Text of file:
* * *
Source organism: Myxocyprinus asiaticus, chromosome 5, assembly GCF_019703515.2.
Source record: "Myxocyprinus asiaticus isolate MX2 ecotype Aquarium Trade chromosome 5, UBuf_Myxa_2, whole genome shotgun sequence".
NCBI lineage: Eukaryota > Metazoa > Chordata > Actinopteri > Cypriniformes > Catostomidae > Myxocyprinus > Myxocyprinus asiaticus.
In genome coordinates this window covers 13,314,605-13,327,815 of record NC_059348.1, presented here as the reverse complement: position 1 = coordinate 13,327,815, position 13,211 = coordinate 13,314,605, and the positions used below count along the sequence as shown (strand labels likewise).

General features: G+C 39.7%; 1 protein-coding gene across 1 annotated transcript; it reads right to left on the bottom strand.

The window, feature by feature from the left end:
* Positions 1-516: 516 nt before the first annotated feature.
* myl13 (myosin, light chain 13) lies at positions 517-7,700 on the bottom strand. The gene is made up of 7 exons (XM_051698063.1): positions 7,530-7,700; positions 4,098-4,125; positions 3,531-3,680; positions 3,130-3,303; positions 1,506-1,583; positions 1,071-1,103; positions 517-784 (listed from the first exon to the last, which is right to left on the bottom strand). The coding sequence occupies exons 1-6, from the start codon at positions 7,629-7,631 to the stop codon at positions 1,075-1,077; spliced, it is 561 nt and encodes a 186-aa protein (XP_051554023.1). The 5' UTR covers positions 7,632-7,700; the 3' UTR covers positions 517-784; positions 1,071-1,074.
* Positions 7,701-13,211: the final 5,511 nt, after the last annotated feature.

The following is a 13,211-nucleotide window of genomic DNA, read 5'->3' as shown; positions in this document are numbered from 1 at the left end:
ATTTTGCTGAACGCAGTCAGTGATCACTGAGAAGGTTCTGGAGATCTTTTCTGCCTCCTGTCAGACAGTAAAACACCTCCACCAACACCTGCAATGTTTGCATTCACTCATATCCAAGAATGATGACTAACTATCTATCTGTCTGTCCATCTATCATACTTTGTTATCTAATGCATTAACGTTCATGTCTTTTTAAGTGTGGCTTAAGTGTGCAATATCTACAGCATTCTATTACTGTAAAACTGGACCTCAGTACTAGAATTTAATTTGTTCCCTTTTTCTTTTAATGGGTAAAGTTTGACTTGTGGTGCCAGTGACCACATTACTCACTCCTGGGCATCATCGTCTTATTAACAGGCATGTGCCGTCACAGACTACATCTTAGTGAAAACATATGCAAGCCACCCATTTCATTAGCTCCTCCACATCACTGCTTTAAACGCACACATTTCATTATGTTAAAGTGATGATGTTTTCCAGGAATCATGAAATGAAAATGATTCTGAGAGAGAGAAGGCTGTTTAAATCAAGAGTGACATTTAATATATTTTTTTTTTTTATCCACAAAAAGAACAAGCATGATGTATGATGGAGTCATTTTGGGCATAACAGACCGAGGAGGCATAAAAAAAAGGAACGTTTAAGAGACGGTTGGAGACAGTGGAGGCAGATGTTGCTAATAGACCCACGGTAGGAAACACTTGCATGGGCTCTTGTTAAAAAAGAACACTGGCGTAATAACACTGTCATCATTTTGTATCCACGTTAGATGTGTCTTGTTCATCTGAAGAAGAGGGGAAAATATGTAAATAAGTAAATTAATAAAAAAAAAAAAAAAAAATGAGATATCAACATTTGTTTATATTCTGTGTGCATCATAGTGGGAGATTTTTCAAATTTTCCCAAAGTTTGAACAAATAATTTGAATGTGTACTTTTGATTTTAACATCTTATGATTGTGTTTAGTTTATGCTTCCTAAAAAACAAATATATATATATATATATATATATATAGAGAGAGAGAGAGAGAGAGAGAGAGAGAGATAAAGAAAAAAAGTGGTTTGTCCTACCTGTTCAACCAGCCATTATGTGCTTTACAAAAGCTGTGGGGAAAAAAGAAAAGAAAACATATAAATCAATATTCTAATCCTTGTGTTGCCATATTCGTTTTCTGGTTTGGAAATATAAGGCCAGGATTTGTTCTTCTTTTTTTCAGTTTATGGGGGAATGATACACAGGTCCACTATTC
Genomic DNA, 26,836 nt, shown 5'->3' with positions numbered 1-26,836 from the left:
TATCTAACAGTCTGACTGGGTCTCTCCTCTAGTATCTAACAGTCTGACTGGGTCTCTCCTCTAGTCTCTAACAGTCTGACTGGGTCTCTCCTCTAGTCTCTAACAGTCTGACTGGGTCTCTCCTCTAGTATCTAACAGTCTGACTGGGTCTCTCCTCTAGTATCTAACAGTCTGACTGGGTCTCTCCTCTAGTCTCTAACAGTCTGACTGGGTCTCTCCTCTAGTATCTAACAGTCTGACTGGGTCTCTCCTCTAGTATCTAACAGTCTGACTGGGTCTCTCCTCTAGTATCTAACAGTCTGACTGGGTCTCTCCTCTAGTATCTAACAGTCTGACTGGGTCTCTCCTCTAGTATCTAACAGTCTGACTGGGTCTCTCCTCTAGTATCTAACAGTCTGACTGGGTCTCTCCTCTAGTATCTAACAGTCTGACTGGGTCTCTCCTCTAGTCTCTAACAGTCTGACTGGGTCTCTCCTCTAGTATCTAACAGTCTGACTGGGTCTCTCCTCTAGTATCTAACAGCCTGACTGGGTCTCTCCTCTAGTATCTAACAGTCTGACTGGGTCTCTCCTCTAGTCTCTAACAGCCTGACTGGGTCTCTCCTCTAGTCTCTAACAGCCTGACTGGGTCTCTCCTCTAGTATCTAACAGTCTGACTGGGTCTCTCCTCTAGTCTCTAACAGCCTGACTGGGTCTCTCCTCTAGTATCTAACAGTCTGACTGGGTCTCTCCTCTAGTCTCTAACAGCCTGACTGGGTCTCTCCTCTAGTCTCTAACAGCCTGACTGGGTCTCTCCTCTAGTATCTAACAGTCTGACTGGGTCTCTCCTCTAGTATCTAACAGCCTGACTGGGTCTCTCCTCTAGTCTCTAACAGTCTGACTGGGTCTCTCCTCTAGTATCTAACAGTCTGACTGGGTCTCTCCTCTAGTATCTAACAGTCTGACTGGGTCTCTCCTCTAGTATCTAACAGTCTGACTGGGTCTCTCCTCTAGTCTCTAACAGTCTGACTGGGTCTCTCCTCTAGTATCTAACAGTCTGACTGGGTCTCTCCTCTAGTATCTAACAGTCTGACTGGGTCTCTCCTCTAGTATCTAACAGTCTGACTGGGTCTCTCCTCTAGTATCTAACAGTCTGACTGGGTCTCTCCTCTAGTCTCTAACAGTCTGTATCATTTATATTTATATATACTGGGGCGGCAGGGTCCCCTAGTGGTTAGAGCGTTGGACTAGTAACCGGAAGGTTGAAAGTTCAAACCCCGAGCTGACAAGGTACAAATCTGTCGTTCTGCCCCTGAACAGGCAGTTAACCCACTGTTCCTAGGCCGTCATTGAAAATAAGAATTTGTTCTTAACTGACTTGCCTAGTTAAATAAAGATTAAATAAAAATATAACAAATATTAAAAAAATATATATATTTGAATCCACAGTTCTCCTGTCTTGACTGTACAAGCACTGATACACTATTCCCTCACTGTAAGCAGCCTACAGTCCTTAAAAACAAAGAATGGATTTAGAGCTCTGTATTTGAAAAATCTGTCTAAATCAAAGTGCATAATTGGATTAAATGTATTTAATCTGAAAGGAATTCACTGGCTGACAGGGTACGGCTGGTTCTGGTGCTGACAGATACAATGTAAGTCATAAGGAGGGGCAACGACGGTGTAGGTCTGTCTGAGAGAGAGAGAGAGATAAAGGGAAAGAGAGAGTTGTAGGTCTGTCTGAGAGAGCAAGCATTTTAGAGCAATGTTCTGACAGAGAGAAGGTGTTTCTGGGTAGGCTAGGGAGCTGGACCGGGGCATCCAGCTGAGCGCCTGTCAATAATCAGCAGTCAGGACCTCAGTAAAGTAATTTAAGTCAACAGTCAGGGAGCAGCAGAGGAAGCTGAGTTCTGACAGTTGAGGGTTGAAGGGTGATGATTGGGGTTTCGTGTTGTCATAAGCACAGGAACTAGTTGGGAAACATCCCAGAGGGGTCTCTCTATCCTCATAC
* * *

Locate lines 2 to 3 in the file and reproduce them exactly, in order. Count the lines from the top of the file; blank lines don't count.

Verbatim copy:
Source record: "Myxocyprinus asiaticus isolate MX2 ecotype Aquarium Trade chromosome 5, UBuf_Myxa_2, whole genome shotgun sequence".
NCBI lineage: Eukaryota > Metazoa > Chordata > Actinopteri > Cypriniformes > Catostomidae > Myxocyprinus > Myxocyprinus asiaticus.